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Hutchinson gazette. [volume] (Hutchinson, Kan.) 1895-1902, April 25, 1895, Image 6

Image and text provided by Kansas State Historical Society; Topeka, KS

Persistent link: https://chroniclingamerica.loc.gov/lccn/sn85030687/1895-04-25/ed-1/seq-6/

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It U Aiwrtad That Their Eateemed Fellow
Cltlirn Him an Erroneous Idea, Which U
Working Great Detriment to the Cattle
Interest of the Countrjl
.Omaha, April 23. The Omaha Live
stock exchange today censured Seer-
tary of Agriculture Morton for his
"erroneous Ideas when Is at present
working to the great detriment of the
cattle Interests of the country In creat
ing a wrong Impression us to the re
lative cost of cattle and beef." After
reciting the manner of his Investiga
tion this resoultlon was adopted:
Be It resolved, That we, the members
of the South Omaha Livestock ex
change, call the attention of the honor
able secretary of agriculture and the
country at large to the fact that, dur
ing the first three months of the present
year, cattle receipts at Chicago, with
a full crop In Illinois, Indiana and ad
jacent territory, fell oft 17 per cent,
notwithstanding a big Increase in Texas
shipments; and Omaha In the very hea
rt of the drouth stricken country, fell
oft thirty-two per cent. On account of
. this shortage cattle prices advanced
from 11 to $2 per hundred as compared
with a year ago, and the higher prices
for beef naturally followed.
With the higher prices for beef and
the press agitation on this subject,
consumption fell oft and cattle values
declined In consequence. We regard
this present depression In catttle values
however, as only temporary, as the In
dications are that the next three
months of this year will witness a
further reduction In available supplies
of fully 50 per cent. We are satisfied
that there can be no combine among
the beef packers, on account of the In
creased number of buyers In all the
leading markets and the diversified
interests represented by them.
Washington. April 23 Secretary Mor
ton was shown the resolution adopted
by the St. Louis Livestock exchange
yesterday depreciating the "agitation"
about the alleged packers combine and
attributing the reductions in the price
of live cattle of 1 cent per pound In the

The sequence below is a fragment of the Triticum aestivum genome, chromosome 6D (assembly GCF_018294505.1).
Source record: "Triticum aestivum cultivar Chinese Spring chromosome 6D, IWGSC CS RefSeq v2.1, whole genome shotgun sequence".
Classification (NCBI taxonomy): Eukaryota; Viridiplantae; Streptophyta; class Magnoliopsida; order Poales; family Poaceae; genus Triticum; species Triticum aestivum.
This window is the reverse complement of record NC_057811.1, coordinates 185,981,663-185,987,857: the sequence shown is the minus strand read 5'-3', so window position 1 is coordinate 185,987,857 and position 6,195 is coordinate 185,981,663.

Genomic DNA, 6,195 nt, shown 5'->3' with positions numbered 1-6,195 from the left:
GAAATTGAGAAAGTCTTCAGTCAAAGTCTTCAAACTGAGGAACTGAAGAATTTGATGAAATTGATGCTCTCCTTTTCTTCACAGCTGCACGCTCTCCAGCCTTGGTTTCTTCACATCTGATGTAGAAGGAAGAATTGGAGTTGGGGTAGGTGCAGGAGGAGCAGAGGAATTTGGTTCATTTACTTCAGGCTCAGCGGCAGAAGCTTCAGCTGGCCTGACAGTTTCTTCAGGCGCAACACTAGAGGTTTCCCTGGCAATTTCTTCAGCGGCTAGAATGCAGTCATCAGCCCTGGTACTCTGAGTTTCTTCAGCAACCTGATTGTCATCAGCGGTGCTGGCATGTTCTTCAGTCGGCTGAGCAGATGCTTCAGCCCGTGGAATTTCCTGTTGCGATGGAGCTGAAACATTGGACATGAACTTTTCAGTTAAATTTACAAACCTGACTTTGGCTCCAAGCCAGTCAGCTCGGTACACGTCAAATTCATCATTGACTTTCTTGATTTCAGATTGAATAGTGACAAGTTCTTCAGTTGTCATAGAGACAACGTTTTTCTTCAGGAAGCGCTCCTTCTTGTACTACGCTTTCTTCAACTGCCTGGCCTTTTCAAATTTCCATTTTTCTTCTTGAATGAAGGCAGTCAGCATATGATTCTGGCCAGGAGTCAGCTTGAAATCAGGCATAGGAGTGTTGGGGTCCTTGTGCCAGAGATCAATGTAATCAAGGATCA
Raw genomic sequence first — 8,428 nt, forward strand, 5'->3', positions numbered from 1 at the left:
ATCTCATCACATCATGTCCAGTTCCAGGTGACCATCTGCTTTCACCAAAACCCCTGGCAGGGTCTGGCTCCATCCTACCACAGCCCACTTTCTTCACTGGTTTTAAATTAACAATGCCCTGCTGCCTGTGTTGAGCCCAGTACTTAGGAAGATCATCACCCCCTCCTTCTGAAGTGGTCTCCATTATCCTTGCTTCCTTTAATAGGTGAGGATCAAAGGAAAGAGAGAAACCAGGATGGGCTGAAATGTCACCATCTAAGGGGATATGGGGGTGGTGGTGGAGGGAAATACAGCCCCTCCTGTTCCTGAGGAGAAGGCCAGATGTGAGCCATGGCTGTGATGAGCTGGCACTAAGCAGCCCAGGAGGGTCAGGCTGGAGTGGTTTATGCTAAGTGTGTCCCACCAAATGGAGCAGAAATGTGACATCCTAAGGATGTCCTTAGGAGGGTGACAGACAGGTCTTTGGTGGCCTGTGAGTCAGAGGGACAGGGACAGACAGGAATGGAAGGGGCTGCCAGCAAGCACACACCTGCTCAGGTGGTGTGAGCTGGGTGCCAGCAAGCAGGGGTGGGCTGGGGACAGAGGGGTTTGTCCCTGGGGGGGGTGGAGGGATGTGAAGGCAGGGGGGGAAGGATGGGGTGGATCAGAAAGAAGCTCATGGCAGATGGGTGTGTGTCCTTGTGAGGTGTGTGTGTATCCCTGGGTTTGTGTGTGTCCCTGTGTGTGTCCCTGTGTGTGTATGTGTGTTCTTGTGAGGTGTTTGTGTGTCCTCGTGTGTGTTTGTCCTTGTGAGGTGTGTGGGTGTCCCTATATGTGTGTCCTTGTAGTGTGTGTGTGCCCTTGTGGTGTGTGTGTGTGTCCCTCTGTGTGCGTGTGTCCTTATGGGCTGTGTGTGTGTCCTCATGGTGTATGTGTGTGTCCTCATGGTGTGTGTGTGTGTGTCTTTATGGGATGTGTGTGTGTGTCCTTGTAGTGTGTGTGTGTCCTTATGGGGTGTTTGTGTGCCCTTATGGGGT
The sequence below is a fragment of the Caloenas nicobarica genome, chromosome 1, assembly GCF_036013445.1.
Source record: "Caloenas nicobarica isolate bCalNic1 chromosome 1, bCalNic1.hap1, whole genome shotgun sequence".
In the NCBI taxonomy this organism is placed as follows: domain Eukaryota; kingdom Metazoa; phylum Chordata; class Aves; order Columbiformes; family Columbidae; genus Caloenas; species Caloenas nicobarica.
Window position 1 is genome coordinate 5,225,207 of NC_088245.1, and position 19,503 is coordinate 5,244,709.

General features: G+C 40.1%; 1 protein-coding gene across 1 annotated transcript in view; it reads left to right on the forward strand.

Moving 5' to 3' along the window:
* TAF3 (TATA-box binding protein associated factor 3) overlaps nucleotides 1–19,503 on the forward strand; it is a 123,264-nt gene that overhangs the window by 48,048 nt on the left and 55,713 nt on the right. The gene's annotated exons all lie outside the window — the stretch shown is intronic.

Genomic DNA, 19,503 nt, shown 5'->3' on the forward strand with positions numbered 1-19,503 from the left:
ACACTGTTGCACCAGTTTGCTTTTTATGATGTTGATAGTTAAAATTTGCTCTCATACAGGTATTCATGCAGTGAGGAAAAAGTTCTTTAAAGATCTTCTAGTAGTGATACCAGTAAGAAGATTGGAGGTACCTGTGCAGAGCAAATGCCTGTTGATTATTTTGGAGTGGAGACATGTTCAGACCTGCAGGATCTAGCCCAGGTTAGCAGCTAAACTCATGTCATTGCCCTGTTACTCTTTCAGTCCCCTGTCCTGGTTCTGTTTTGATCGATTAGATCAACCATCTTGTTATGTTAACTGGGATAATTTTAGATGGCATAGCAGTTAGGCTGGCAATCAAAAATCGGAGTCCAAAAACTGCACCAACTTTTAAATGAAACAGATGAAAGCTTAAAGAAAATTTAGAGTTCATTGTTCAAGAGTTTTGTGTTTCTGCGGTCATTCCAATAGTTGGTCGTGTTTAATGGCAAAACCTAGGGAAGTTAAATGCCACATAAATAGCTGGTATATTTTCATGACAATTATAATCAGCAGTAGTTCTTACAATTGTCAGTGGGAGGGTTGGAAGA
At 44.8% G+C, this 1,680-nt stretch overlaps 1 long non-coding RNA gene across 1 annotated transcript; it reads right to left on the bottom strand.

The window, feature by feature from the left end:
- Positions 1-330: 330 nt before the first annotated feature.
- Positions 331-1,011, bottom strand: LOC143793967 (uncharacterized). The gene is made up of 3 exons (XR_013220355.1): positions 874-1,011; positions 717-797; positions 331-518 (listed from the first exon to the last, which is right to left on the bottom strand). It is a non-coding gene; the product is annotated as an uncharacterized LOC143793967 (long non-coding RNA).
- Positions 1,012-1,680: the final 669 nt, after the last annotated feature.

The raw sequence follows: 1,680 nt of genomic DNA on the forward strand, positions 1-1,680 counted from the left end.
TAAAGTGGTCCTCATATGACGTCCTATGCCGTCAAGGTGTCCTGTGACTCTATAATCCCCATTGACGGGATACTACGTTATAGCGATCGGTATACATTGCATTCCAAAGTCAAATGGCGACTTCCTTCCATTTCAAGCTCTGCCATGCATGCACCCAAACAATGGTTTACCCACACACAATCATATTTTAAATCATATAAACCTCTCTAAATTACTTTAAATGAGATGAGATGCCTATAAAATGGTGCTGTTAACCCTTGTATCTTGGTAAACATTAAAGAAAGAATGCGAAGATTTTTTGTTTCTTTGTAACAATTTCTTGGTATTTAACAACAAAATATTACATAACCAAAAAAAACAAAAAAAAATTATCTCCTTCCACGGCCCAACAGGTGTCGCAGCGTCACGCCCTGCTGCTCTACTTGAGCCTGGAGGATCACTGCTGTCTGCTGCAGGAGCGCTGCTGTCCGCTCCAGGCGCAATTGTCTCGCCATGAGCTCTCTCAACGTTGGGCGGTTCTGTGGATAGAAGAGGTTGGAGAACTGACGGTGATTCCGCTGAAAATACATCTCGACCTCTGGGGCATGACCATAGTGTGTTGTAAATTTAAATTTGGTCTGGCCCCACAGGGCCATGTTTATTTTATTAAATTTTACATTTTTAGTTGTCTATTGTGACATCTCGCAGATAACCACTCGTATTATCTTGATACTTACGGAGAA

last week to such agitation, said the
very statement of the St. Louis Live
stock exchange would lead to the be
lief that the alleged combine among
the dressed beef concerns existed.
"If the agitation, as they term it,"
said he, " has caused a decline In the
price of cattle on the hoof ,why Is It
that a similar calamity has not occurred
In the price of dressed beef? It re
mains the same and In some cases Is
even higher. Their own statement,
coupled with the price of dressed beef,
answers their complaint."
Chicago, April 23. The Chicago Live
stock evchange adopted a set of reso
lutions setting forth that cattle re
ceipts at the four principal western
markets so far have been 270,000 head
les sthan for the same period of 1834,
and as a result have advanced, causing
a corerspondlng Increase in wholesale
prices of dressed beef. The resolu
tions declare that exaggerated reports
and false conclusions have been widely
circulated as the cause of the recent
advance In prices and such "unfounded
reports have caused the decreased con
sumption of beef, resulting In a demor
alization of the trade and' consequently
lower prices for cattle."
The exchange requests the public to
withhold Judgment until the depart
ment of agriculture shall have thor
oughly Investigated the matter. It
further pronounces the present agita
tion based upon the claims of con
spiracy among large dealers, unjust and
Injurious, and says the statements set
forth are substantially untrue, and the
whole Industry Is depressed thereby
and the interests of the feeders and
shippers of the whole country placed In